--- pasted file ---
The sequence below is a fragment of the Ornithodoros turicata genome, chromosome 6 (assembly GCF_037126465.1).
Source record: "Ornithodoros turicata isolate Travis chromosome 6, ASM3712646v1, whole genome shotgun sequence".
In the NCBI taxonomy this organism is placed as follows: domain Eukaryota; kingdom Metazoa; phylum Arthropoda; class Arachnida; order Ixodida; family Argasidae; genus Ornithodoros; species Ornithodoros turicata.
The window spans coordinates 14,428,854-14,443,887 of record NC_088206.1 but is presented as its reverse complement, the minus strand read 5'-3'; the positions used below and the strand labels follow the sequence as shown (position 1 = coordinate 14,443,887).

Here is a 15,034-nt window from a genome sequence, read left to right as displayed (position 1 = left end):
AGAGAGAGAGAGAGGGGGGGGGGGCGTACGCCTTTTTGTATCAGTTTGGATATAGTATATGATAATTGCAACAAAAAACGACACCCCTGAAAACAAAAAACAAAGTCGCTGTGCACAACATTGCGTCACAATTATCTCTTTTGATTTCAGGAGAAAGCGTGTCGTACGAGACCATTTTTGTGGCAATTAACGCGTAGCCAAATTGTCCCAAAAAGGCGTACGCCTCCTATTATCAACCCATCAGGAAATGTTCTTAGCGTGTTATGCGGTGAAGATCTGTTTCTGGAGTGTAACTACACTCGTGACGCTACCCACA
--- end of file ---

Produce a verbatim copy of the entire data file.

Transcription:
The sequence below is a fragment of the Ornithodoros turicata genome, chromosome 6 (assembly GCF_037126465.1).
Source record: "Ornithodoros turicata isolate Travis chromosome 6, ASM3712646v1, whole genome shotgun sequence".
In the NCBI taxonomy this organism is placed as follows: domain Eukaryota; kingdom Metazoa; phylum Arthropoda; class Arachnida; order Ixodida; family Argasidae; genus Ornithodoros; species Ornithodoros turicata.
The window spans coordinates 14,428,854-14,443,887 of record NC_088206.1 but is presented as its reverse complement, the minus strand read 5'-3'; the positions used below and the strand labels follow the sequence as shown (position 1 = coordinate 14,443,887).

Here is a 15,034-nt window from a genome sequence, read left to right as displayed (position 1 = left end):
AGAGAGAGAGAGAGGGGGGGGGGGCGTACGCCTTTTTGTATCAGTTTGGATATAGTATATGATAATTGCAACAAAAAACGACACCCCTGAAAACAAAAAACAAAGTCGCTGTGCACAACATTGCGTCACAATTATCTCTTTTGATTTCAGGAGAAAGCGTGTCGTACGAGACCATTTTTGTGGCAATTAACGCGTAGCCAAATTGTCCCAAAAAGGCGTACGCCTCCTATTATCAACCCATCAGGAAATGTTCTTAGCGTGTTATGCGGTGAAGATCTGTTTCTGGAGTGTAACTACACTCGTGACGCTACCCACA